Countdown to PF Playtest/PF 2, Part I – Skills and Traps

Dear readers,


this series of articles was made possible by the following list of amazing people:

-Jason Nelson

-BJ Hensley

-Chad Middleton

-Randy Price

-Christen Sowards

-Rick Hershey

-Chris Meacham

-Paco Garcia Jaen

-Justin Andrew Mason

-Stephen Rowe

-Jonathan Figliomeni

-Paul Fields

-Lucus Palosaari



Now: I don’t have PF Playtest yet; analysis will commence once it arrives, but I figured I’d talk a bit about my hopes!



So yeah, I will start from the ground up, and talk about my hopes for the system – hopefully also highlighting some design-niches that may make sense filling!


My first subject matter would be skills. In Pathfinder, skill-use has been kinda awkward, considering how ridiculously easy it was to “game” a skill – the right spell and/or item, and you could plow well past any DCs that would have made sense for the level; for some skills, like Perception or Disable Device, this meant that one had to constantly keep them at the maximum or at least, very high, to retain their usefulness. Similarly, this disqualified skills as a means to reliably supplement attack rolls and similar rolls that adhere to a more tightly-controlled scaling.


So yeah, my first hope for skills is:

  • Hopefully, skills scale more organically and are not as gameable as they were.


The second big hope I have here pertains ROLEplaying. You know, the thing between combats? 😉 Just kidding, I think Pathfinder has taken some good steps with Ultimate Intrigue towards making noncombat encounters exciting; skill challenges and the like, particularly regarding forms of social combat, would be a huge plus for me. From interrogations to negotiations, I think a smoothly-integrated social combat system would benefit the game immensely, particularly when it can be used while engaged in combat – you know, talking foes down, etc. Pathfinder’s fast Diplomacy, for example, is not exactly exciting, so yeah…Seamless integration of social combat would be a big plus.


While we’re on the subject matter: Research and Crafting and Ritual Magic à la incantations could make use of analogue rules-structures and greatly diversify the stories told, the encounters, and the way in which Pathfinder runs. If this aspect is integrated properly, it could enhance the game in a ridiculous amount of ways. Just think about it: Rhetoric duels in front of the senate, facing down the equivalent of Cato; crafting a mighty weapon in the fires of the volcano, while dark forces attempt to crush you; researching a doomed family’s family tree to remove a curse, all while beset by hordes of the living dead – you can already pull off many of these, but having these types of challenges integrated into the base system would be pretty amazing. This would also tie into vehicle rules…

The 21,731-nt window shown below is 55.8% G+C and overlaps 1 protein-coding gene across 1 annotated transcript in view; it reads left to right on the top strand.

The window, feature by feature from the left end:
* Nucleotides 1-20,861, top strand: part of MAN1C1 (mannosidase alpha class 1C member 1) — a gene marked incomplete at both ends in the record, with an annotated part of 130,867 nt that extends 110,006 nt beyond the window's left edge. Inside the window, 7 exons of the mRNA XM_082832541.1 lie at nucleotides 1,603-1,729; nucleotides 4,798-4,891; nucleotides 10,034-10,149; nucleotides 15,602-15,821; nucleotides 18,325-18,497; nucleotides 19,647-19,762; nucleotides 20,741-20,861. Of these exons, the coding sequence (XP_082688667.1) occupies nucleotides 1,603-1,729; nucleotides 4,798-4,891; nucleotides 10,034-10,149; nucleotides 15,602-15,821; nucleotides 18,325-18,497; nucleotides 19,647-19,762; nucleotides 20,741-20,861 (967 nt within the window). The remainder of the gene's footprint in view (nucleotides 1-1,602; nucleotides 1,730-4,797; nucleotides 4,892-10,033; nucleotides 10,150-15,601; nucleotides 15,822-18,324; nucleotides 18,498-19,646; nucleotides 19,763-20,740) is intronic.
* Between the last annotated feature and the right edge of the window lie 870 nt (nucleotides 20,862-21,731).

• More diversified skill uses in combat.
  • Smooth integration of combat and skill challenges.
  • Engaging vehicle rules.


A more streamlined system in that regard would also allow the system to get rid of some of the most maligned components of the game. Traps and, to a degree, haunts. I love both traps and haunts; they can tell tales, are interesting, etc. – only, in most cases, they aren’t. There’s a room for a pit trap or a scything blade, sure. There are spaces where simple traps make sense. But for most of the time, they boil down to 2 rolls the rogue (or analogue class) makes while everyone’s bored. Failure means save or atk and then, damage on a, sometimes literally, stick. Looking for traps takes too long, and the consequences of success and failure are BORING.


So here’s what I hope for:

  • Quick disabling and Perception of non-too-cleverly-hidden traps.

Basically, I hope for two categories of traps: The simple ones (ranger lets a bear trap fall behind him to hamper pursuers) and the complex ones. 3rd party publishers have gravitated towards the latter, much to my joy: You know, the room, where the floor starts flipping, and the fighter can attempt to jam the hinge, the wizard slow down the mechanism, the rogue actually disabling the thing…the situation where gas or sand or water starts filling the room and the whole group is engaged. These types of traps, the complex ones, should have a more prominent part – and if the skill system potential noted above is properly implemented, they’d be yet another application of exactly this type of encounter-paradigm.

  • Complex traps that engage the whole party in meaningful ways.

Appraise is bland. Spellcraft and Knowledge (Arcana) could be consolidated.